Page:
English Reformation painting brings important history to Melbourne auction

Author: Richard Brewster | Posted: 2nd November, 2019

Gibson’s Auctions Spring Auction Series has delved deep into English history with its offering of a Reformation work by Sir Peter Lely (1618-1680), leading portrait artist to the English court of his day.

Carrying a catalogue estimate of $15,000-$25,000, the painting (lot 119) is part of the auction house sale that begins on 10.30am Monday November 11 at 885-889 High Street, Armadale.

Painted about 1660, the subject matter is Margaret Waller (1627-1694), eldest child of English Parliamentary general during the 1642-45 English Civil War Sir William Waller (1597-1668).

Born Pieter van der Faes to Dutch parents at Soest in Wesphalia in northern Germany, after extensive artistic training Lely (who adopted his surname from a heraldic lily on the gable of the Hague house where his father was born) moved to London about 1643 where his portraits were well received.

Painting mainly mythological or religious scenes, or portraits set in rural landscapes, he succeeded Anthony van Dyck (who died in 1641) as England’s most fashionable portrait artist.

In 1647, Charles I took him on as his portrait artist and his talent ensured that his career survived the monarch’s execution for high treason two years later after civil war leader Oliver Cromwell’s men had defeated the Royalist forces.

With the establishment of the republic Commonwealth of England (which survived until 1660), Lely served Cromwell and painted him “warts and all” followed by renditions of his son Richard Cromwell.

Lely lost no friends with the English Restoration of the monarchy and in 1661 was appointed Charles II’s Principal Painter in Ordinary – and the following year became a naturalised English subject.

One of the more interesting auction furniture pieces is a 19th century rare Chinese jade embellished hardwood corner-leg table (lot 567) that carries the same catalogue estimate as the Lely painting.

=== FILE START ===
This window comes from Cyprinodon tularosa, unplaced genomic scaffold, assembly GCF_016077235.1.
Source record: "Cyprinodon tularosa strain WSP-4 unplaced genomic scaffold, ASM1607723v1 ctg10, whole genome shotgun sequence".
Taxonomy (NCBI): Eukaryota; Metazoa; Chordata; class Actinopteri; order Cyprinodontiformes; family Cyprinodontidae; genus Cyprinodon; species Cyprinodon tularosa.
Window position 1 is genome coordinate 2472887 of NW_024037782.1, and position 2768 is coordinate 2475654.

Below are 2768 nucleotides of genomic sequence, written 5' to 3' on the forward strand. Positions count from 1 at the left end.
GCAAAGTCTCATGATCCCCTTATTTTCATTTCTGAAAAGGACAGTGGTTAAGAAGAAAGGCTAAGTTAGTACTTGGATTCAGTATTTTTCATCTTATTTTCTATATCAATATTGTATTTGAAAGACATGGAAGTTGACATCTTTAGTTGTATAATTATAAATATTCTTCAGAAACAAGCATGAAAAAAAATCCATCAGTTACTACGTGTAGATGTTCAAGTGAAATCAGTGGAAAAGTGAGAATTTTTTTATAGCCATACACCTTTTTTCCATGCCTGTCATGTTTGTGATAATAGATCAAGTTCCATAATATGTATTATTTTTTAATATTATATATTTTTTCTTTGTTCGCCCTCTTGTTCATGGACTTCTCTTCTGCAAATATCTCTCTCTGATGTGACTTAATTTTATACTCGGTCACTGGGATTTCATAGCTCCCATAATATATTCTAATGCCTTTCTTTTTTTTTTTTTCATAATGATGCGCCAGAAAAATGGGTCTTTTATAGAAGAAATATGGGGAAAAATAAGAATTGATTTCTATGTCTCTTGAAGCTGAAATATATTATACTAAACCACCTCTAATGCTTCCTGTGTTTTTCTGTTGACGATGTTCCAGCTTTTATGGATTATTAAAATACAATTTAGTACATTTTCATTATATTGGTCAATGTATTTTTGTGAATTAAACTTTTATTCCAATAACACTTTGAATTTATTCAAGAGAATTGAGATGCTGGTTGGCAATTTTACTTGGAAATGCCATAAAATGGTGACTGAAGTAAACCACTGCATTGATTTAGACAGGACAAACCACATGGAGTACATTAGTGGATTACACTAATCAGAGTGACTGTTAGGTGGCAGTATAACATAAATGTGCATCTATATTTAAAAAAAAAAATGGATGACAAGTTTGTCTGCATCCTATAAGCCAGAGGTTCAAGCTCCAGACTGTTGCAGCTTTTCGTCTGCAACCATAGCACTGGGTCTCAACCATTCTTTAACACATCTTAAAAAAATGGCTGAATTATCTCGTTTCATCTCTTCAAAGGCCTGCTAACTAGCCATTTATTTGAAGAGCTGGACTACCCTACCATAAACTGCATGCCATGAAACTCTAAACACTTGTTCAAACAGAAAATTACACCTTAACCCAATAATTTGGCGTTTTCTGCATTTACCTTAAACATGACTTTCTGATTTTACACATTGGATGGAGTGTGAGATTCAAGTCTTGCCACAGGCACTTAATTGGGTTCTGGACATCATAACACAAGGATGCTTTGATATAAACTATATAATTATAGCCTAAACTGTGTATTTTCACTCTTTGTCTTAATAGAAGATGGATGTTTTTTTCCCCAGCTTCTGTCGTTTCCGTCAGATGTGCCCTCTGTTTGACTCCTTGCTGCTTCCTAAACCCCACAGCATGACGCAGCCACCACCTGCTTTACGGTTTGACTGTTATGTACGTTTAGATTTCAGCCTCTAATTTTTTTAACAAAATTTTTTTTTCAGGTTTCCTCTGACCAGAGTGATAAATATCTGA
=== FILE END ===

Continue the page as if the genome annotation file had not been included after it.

A similar example sold in 2014 in New York through Christie’s for $US365,000.

Other furniture items of note include a rare early 19th century set of 14 Regency Etruscan revival painted dining chairs (lot 509) that have been listed at $10,000-$12,000 and a late 18th/early 19th century French Directoire period gilt bronze mounted parquetry inlaid marble top commode (lot 139 - $5000-$8000).

A large and impressive circa 1810 Regency bronze mounted ebonised and giltwood convex girandole (lot 196) is another strong drawcard – along with a pair of 19th century French Louis XVI style gilt bronze mounted marble fire surround (lot 402).

Among the jewellery on offer is a pink sapphire and diamond ring (lot 68), an antique style emerald and diamond pendant (lot 48) and a ruby and diamond bracelet (lot 51).

Unusual is a large circa 1900 Wemyss ware carp tureen and cover (lot 198) attributed to Karel Nekola, a Czech decorator who, with pottery owner Robert Heron, introduced the pottery line in 1882.

The pottery was named after the Wemyss family – titled incumbents of Wemyss castle on Fife’s east coast – who were enthusiastic patrons of the pair’s ceramic creations.

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